Bradley Longfield, The Presbyterian Controversy: Fundamentalists, Modernists, and Moderates (Oxford: Oxford University Press, 1991). This review was published originally in a slightly different form in The Reformed Herald in 1993. It was written for the Reformed Church in the U.S. which publishes the . . . Continue reading →
These are important days for our brothers and sisters at WTS/Philadelphia.
John Sawtelle raises some interesting and provocative questions about a new trend. Caveat: If you’re easily offended John’s blog is not the blog for you. There’s frank talk about adult beverages and conjugal relations with one’s wife over there. Consider yourself warned.
Michael explains why. It’s also possible, according to Darryl Hart, that “evangelicalism” doesn’t exist. Mike Horton has argued that “evangelicalism” should be considered just a place to talk, a village green of sort. Clark argues that Reformed Christians are “evangelical” but not . . . Continue reading →
Over the last few years there have been a few laments about “Reformed rocks stars.” Carl Trueman has rightly warned against the cult of personality. Now I would like to turn the tables. If we should be concerned about rock stars and . . . Continue reading →
An unsigned editorial posted on Tuesday (12 May 2009) on the Christianity Today website analyzes the new ARIS (American Religious Identification Survey). The news isn’t new. The mainline is shrinking and, according to the CT editorial, “evangelicals” (whoever they are and whatever . . . Continue reading →
After reading (devouring) Carl Trueman’s excellent book on historiography I took his advice and got (I had to drive to La Jolla during rush hour) and quite enjoyed John Cornwell’s, Newman’s Unquiet Grave: The Reluctant Saint. I knew the outlines of Newman’s . . . Continue reading →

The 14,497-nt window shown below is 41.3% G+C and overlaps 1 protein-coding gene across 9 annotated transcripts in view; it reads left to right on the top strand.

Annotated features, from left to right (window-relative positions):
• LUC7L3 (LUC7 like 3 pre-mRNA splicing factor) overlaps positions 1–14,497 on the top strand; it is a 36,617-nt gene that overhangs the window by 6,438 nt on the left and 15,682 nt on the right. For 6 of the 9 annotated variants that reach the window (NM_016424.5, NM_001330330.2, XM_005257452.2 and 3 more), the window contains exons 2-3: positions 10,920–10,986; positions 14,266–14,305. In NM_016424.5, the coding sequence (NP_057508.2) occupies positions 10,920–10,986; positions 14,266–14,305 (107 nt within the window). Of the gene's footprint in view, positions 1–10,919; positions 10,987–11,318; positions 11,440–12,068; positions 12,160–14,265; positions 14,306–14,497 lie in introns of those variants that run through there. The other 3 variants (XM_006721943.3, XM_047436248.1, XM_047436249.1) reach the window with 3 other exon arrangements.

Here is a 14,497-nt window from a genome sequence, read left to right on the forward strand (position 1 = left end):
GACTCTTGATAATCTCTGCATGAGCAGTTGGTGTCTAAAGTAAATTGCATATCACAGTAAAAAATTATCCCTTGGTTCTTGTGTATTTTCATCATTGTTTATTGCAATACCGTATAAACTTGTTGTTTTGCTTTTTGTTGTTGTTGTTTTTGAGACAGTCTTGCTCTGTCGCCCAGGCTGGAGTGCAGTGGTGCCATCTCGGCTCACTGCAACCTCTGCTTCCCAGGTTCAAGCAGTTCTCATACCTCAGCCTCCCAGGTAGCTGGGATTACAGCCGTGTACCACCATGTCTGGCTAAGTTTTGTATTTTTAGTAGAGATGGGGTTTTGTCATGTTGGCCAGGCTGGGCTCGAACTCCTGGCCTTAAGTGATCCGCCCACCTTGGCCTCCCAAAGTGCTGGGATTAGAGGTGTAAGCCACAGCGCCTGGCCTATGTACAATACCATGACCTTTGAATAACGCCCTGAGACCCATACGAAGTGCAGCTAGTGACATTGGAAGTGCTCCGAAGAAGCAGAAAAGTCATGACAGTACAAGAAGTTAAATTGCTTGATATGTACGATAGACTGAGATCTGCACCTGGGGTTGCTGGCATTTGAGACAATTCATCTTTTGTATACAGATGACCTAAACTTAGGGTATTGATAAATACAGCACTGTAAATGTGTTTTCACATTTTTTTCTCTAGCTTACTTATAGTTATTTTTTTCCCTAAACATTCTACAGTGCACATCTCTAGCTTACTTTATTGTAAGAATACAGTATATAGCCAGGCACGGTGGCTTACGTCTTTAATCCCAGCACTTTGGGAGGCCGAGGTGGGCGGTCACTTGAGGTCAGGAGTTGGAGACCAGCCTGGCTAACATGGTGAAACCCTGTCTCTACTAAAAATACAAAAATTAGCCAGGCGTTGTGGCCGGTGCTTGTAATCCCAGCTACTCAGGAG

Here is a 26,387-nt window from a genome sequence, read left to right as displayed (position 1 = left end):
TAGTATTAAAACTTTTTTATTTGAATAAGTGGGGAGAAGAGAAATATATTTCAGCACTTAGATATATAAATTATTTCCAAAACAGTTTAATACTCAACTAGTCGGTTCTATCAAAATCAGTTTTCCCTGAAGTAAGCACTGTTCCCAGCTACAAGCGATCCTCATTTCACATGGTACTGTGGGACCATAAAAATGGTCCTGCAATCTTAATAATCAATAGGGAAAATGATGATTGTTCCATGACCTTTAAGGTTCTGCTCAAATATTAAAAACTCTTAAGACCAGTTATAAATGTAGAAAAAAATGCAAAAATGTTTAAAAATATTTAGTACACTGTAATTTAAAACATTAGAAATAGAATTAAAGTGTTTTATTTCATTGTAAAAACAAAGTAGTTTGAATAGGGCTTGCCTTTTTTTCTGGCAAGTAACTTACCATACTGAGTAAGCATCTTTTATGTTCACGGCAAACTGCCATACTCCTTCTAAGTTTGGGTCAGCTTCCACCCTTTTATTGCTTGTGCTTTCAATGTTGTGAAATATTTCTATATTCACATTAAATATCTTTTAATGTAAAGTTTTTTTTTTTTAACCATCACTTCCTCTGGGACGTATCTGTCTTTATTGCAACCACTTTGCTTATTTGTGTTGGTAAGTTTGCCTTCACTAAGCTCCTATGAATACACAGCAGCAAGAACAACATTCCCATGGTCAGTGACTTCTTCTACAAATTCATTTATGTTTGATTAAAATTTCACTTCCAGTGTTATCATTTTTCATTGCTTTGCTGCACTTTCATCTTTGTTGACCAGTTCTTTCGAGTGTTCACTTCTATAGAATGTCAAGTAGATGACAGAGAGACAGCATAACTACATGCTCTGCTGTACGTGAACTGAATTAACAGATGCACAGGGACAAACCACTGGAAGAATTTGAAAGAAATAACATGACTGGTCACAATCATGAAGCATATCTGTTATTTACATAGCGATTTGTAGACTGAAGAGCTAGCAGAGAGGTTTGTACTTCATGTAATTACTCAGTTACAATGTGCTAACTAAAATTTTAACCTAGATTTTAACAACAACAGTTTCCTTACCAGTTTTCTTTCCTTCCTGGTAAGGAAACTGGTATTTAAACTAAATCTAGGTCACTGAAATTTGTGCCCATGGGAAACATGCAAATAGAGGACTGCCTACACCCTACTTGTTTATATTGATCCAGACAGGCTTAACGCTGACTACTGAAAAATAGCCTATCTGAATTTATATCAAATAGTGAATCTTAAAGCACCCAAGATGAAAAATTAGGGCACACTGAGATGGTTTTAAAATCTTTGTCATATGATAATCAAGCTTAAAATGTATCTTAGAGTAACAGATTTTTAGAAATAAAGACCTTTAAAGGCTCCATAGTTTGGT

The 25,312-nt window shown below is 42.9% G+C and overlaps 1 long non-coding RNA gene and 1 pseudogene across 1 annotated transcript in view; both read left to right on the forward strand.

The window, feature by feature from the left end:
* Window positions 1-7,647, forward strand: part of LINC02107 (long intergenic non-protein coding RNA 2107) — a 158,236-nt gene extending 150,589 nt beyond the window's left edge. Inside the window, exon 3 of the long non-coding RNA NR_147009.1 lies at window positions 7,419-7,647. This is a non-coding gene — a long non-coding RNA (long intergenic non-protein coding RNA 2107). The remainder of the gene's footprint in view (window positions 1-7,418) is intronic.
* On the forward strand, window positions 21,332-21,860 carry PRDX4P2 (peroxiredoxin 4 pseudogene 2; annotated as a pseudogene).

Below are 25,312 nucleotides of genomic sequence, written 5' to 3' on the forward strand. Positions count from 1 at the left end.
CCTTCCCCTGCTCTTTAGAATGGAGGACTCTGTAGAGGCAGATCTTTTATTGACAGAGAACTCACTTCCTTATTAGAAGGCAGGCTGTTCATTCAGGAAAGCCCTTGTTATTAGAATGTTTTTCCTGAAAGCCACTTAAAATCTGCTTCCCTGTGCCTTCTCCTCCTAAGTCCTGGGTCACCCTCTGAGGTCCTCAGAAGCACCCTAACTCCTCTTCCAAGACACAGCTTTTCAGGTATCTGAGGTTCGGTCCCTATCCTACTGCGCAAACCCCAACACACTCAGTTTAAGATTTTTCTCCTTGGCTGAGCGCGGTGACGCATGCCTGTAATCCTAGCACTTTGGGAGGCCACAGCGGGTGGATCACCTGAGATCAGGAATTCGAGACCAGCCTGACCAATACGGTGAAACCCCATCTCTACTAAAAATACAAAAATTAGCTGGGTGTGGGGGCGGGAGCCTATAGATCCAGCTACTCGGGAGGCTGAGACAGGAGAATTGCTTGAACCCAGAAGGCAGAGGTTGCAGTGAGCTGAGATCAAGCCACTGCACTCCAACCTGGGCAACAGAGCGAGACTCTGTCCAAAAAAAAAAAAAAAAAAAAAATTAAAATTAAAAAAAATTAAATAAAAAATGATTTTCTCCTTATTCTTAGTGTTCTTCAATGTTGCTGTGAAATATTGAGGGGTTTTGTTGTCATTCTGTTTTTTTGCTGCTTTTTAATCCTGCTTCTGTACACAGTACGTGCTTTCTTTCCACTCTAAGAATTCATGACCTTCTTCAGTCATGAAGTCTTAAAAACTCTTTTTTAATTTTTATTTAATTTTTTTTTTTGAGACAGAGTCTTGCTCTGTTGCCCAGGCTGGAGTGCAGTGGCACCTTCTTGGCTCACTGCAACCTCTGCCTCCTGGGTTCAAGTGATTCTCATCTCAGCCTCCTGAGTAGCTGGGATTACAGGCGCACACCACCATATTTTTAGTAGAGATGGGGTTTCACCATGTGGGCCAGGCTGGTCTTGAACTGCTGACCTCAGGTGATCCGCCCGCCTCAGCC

“Be of good comfort, Master Ridley, and play the man. We shall this day light such a candle, by God’s grace, in England, as I trust shall never be put out.” These were among the last words of Hugh Latimer, as he . . . Continue reading →
Almost thirty years ago, when I first started to become interested in Reformed Christianity I happened to mention it to the Rev Wally Easter, pastor for evangelism at Westminster Presbyterian Church, in my hometown. Wally was a sweet fellow and very graciously . . . Continue reading →
Young Evangelicals, we are told, leave the faith because Evangelicals have changed political and social behaviors. There is little evidence for that. What evidence that is offered—Trump’s supposed popularity—is more evidence of Evangelicals not changing their political habits than of them changing. . . . Continue reading →
In the fall semester I teach two courses on the ancient church. One is a seminar in which we read the Apostolic Fathers (a somewhat arbitrary collection of texts from the second century) as well as other important writers from the period. . . . Continue reading →
American evangelical religion, whether one traces it to Edwards, Whitefield, and Wesley or to the nineteenth-century revivalists (e.g., Charles Finney), has always been oriented around personalities. Reasonably, American evangelical Christians nurtured in the personality-oriented tradition assume that pattern as the norm when . . . Continue reading →